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What it does :
Challenger hops can be used for both bittering and aroma additions to your brew kettle. You can use Challenger hops to make the following beer styles: Barley Wine, Belgian Blonde Ale, Bitter, Brown Ale, English Ale, English Brown Ale, Extra Special Bitter, Golden Ale, Pale Ale, Porter, Red Ale, Stout. Substitutes for Challenger hops include: British Columbian Goldings, East Kent Golding, Northern Brewer, Phoenix, Styrian Goldings, Target.
What it is:
The Challenger hop is a crossbreed between a Northern Brewer variety and a mildew-resistant strain of the Target hop. It was released in 1972. Challenger is mainly sought for its bittering uses but it also has a mild to moderately spicy, hoppy aromatic character as well.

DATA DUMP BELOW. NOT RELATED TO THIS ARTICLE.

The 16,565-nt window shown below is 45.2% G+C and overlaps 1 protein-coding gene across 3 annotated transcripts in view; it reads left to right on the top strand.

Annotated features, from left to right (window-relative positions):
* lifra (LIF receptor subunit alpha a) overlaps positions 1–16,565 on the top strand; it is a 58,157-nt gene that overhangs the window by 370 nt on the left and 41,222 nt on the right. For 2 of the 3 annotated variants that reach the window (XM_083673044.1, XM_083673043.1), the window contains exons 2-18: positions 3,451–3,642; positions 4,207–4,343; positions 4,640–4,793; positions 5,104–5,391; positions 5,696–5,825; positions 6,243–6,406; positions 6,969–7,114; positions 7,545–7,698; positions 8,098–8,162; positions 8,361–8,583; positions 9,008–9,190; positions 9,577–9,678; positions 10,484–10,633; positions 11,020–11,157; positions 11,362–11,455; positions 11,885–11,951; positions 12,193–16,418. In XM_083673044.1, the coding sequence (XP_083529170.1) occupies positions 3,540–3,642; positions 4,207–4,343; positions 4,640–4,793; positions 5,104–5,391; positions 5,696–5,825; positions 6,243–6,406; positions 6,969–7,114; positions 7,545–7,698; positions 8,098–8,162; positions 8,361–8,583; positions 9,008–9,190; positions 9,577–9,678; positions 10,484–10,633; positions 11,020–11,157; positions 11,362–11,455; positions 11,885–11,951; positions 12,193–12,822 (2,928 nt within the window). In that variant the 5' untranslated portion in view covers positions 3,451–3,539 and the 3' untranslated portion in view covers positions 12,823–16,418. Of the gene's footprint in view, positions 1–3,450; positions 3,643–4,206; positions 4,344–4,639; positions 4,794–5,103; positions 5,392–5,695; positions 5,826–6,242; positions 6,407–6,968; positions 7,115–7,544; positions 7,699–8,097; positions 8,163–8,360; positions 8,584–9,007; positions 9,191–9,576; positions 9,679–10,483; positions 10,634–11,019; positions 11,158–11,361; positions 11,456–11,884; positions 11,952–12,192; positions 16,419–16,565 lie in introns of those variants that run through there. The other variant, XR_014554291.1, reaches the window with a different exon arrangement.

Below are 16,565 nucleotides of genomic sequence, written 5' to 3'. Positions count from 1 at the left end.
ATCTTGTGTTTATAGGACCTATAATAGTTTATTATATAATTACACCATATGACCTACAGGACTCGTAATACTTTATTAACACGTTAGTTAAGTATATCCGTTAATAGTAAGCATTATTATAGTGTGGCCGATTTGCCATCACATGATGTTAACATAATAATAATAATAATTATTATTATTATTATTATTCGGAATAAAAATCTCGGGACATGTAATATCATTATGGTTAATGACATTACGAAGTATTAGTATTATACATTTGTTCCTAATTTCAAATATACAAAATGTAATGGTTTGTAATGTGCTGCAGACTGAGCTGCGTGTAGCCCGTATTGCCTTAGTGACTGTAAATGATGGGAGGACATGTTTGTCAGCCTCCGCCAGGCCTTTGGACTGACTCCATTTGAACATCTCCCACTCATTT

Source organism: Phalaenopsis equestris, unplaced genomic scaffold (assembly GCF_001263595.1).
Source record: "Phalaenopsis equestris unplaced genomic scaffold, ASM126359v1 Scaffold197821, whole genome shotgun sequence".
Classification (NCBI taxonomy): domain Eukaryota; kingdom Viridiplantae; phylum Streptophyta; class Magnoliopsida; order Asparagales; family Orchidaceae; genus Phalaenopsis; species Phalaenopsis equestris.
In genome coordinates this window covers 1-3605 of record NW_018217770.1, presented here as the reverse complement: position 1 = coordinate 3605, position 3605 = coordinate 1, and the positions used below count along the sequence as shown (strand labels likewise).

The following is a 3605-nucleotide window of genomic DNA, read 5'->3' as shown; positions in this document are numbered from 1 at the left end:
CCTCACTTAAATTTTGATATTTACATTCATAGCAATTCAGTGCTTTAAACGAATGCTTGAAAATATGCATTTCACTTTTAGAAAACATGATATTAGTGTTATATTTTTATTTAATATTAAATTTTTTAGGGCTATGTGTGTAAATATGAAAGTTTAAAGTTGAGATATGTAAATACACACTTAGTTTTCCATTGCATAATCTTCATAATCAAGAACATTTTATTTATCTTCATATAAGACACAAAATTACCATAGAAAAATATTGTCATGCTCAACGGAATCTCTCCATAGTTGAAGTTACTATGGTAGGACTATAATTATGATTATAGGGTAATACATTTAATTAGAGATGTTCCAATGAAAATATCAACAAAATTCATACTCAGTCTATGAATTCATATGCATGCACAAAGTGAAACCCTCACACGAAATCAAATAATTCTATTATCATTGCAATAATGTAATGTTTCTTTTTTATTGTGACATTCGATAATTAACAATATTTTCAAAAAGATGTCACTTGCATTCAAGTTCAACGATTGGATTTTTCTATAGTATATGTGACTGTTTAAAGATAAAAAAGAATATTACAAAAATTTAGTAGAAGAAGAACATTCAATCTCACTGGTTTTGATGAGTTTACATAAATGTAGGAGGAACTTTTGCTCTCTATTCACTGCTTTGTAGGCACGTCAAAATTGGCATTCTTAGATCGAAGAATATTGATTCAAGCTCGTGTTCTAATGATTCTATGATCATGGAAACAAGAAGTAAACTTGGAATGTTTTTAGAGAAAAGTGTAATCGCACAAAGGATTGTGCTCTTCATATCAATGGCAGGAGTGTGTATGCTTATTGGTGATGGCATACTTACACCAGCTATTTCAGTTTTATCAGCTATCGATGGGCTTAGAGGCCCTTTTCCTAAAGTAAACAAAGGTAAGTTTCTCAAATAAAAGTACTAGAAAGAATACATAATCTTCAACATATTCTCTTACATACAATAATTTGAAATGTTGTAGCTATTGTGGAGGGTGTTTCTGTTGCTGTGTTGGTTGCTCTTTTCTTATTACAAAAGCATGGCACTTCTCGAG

Here is some guidance for your homebrewing hop additions:
The specific hop amount needed for a 5 gallon (18.9 liter) batch will vary. The main factors that determine the quantity of hops that you need are the alpha acid content of your hops, the boiling time that you select, and the bitterness targets for your recipe.
Use our Hop Utilization, Hop Bill, and Hop Alpha Acid Loss Calculators to help you do the math to help determine how to best use Challenger hops in your next homebrew recipe.
In general, you prepare your hops for use in beermaking by:
Note that hops are available to brewers in a variety of forms (whole, plug, pellet).
Related LinksHop Bill
Hop Alpha Acid Loss